Published online 8 September 2010 | Nature | doi:10.1038/news.2010.456


Fault maps could aid earthquake forecasts

Earth moved in the Chilean quake where the strain was highest.

A Chilean flag flies amidst destroyed houses in Dichato, Chile, on 04 March 2010. Chile was struck by a magnitude-8.8 quake 27 February, which killed close to 800 peopleA detailed analysis of Chile's February quake may help seisomologists to predict the severity of future termors.LEO LA VALLE/epa/Corbis

For 100 years, scientists have thought that earthquakes are caused by 'elastic rebound', in which strain builds up across fault lines until something causes the fault to slip in a big, earthquake-producing lurch. Only now — in the aftermath of the magnitude-8.8 earthquake that rocked Chile in February this year — have scientists been able to measure all of these events in action.

In a study in Nature1, a team of geologists from the GFZ German Research Centre for Geosciences, Potsdam, compared earth movements during the Chilean earthquake to a decade's worth of measurements of strain build-up, finding that the greatest slippage indeed happened on parts of the fault that had accumulated the most strain.

The earthquake occurred on a section of the Andean subduction zone that represented a 'seismic gap' in which no major earthquake had occurred since 1835, when Charles Darwin reported one that is now thought to have had a magnitude of about 8.5.

Taking the strain

To determine how much strain had accumulated, the scientists used high-precision data from 232 Global Positioning System (GPS) stations spanning hundreds of kilometres of Chile, ranging from the Pacific coast to the Andes.

These instruments revealed, with millimetre precision, that this portion of Chile has been creeping eastwards at several centimetres per year. It has been forced in that direction by the Nazca plate under the Pacific Ocean, which is colliding with South America from the west.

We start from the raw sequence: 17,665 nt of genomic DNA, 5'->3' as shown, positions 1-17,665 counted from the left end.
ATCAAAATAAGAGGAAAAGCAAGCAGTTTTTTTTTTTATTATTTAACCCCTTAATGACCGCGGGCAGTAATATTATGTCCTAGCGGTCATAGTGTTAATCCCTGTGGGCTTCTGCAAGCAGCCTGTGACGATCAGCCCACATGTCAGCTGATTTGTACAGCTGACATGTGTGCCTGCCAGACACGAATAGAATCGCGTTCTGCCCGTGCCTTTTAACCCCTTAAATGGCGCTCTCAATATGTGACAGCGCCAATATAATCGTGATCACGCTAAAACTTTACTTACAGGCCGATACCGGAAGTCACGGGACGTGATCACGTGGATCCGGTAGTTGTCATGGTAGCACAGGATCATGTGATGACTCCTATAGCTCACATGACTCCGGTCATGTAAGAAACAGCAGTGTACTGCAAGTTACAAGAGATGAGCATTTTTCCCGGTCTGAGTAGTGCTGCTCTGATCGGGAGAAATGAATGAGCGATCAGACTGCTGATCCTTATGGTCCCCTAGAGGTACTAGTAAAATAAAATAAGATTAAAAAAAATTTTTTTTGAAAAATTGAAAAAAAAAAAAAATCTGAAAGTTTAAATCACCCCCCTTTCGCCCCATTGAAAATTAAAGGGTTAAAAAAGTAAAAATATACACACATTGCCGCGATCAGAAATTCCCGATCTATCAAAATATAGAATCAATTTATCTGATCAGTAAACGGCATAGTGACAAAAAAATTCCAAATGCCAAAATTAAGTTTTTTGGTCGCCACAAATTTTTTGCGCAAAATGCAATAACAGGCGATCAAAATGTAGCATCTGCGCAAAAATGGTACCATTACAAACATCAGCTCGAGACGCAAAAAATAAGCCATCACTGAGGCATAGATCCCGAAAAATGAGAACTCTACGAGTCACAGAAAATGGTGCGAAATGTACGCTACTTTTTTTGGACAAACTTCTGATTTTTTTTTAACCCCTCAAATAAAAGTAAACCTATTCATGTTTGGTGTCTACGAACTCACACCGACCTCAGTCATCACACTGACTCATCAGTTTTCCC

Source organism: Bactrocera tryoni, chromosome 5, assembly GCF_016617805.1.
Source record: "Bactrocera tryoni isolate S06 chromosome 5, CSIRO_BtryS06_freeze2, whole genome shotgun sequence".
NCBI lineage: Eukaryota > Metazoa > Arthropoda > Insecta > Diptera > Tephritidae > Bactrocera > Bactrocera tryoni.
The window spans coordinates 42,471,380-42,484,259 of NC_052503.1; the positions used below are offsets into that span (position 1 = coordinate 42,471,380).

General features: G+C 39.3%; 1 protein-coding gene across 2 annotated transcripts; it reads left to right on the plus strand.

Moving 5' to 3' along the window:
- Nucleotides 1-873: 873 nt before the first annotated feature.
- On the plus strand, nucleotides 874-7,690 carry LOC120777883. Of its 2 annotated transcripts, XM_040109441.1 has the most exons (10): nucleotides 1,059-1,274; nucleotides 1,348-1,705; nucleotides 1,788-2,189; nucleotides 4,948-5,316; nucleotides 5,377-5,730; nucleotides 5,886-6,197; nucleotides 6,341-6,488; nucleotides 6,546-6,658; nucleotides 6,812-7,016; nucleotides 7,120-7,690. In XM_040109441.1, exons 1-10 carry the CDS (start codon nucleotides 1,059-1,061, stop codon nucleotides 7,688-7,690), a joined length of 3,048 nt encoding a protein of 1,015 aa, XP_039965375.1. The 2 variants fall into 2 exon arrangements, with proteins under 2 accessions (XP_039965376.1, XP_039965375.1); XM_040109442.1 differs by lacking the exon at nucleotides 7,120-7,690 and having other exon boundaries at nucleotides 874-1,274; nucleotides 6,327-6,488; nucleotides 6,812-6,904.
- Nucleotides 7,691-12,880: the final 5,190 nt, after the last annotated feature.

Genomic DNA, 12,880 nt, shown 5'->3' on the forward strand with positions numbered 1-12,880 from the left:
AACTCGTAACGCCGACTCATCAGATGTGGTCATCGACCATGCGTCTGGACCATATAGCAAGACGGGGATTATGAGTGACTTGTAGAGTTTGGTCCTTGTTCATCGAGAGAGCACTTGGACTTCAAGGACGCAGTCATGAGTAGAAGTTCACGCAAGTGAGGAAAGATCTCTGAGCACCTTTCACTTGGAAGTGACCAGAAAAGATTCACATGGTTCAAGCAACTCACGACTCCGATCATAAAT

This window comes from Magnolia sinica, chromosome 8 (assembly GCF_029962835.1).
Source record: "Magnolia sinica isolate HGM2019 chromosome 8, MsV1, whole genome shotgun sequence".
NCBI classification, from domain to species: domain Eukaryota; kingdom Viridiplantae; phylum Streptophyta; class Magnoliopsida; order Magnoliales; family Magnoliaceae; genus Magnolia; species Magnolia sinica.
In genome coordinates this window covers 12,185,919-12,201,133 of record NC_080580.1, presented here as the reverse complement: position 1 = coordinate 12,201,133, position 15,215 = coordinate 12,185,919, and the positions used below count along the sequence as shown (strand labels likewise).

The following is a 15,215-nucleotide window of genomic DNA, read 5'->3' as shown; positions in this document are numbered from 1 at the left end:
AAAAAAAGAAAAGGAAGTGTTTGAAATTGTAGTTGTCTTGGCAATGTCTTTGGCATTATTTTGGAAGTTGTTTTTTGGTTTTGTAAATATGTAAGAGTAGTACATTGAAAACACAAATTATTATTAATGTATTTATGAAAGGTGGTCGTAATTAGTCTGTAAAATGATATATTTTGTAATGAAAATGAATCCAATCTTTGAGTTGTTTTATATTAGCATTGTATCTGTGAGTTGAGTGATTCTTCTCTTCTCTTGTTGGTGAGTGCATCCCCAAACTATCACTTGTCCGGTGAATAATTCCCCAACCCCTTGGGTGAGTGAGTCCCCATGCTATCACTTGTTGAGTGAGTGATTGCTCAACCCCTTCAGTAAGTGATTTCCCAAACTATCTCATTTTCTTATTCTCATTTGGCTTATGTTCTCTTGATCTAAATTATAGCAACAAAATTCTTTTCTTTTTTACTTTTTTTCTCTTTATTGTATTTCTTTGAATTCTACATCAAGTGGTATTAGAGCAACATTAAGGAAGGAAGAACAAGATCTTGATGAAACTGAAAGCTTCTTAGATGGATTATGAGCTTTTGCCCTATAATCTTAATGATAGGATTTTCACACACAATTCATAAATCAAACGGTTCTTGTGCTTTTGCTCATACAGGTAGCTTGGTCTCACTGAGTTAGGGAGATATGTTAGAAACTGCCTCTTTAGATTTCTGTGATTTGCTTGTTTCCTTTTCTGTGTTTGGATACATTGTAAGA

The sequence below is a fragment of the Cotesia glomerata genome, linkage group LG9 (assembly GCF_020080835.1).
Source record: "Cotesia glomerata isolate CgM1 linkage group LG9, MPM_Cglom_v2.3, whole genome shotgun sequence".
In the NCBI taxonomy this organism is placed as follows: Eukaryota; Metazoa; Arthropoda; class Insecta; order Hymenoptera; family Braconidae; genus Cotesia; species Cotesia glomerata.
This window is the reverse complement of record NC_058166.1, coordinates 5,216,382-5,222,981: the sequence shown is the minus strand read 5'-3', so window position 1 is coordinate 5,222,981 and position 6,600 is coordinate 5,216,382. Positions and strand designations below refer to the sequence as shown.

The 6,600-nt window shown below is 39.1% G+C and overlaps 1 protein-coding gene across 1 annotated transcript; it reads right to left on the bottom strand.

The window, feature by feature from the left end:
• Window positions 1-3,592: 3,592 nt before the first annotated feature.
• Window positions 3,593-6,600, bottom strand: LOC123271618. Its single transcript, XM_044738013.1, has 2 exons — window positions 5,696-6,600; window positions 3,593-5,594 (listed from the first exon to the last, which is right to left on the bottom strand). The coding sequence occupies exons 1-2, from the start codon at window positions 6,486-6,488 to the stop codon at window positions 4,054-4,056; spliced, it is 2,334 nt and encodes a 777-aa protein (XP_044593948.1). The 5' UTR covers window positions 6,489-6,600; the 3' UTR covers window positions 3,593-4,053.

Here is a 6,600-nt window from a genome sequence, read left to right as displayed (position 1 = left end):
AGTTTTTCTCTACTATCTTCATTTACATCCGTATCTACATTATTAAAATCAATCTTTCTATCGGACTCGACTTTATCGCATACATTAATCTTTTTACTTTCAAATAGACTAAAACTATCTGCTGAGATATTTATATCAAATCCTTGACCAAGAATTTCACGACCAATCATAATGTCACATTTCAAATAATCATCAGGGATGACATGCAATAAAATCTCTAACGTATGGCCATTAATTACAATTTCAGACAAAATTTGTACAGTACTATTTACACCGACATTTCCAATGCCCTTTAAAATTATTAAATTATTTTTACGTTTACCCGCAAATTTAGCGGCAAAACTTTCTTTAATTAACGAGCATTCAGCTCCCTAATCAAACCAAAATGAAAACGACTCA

Based on plate tectonics, the scientists knew how fast the two plates were converging, and by how much that would shove the South American plate eastwards if the two plates were not sliding past each other at all — or locked.

“The similarity is simply amazing.”

In some parts of the earthquake zone, they found, the ground had indeed been moving at precisely the rate consistent with the fault being locked in this way. Other areas, however, were moving more slowly, indicating that the fault was slowly slipping in those places. This slippage, they calculated, would have released part, but not all, of the accumulating strain.

The scientists next mapped the amount by which the ground lurched back (westwards) when the fault slipped, releasing the accumulated stress. Then they compared the amount of movement to the accumulated strain.

"The similarity is simply amazing," says Matthias Rosenau, a co-author on the current study. High-strain areas lurched by as much as 10 metres. Areas of low strain moved considerably less.

Prediction hopes

Although the earthquake rupture began in one of the high-stress regions, it didn't stop when it hit the nearest lower-strain (creeping) section of the fault. Rather, Rosenau says, it "bridged the gap", allowing hundreds of kilometres of accumulated strain to be released all at once.

When it did stop, he adds, it was at regions where the GPS data suggested that the fault was locked and presumably accumulating strain rapidly. But these regions weren't ripe for failure because they had seen relatively recent, large earthquakes: a magnitude-9.5 quake on one side of the fault in 1960, and one of magnitude 7.8 in 1985 on the other side. "It stopped in areas where stresses were relaxed by prior earthquakes," Rosenau says.

Although none of these findings is conceptually groundbreaking, other scientists still find them to be important because the Chilean quake provided a rare opportunity to measure precisely what happened before and after a 'great earthquake' — defined as magnitude-8 or bigger.


"There really are not a lot of examples of great earthquakes where we can document what actually happened as well as this," says Chris Goldfinger, head of the Active Tectonics and Seafloor Mapping Laboratory at Oregon State University, Corvallis. "You need a decade or so of dense GPS observations, and then you need a big earthquake. Then you need the earthquake to be very well recorded."

The study might also help scientists to come closer to forecasting earthquakes. "The study corroborates that the earthquake process, at least along plate boundaries, is not totally random," says Rosenau.

And, he adds, monitoring other faults with similar precision might allow scientists to track the build-up of stress along them. This would help to produce better estimates of the risk and severity of earthquakes, even if precise forecasts are not possible. 

  • References

    1. Moreno, M., Rosenau, M. & Oncken, O. Nature 467, 198-202 (2010).
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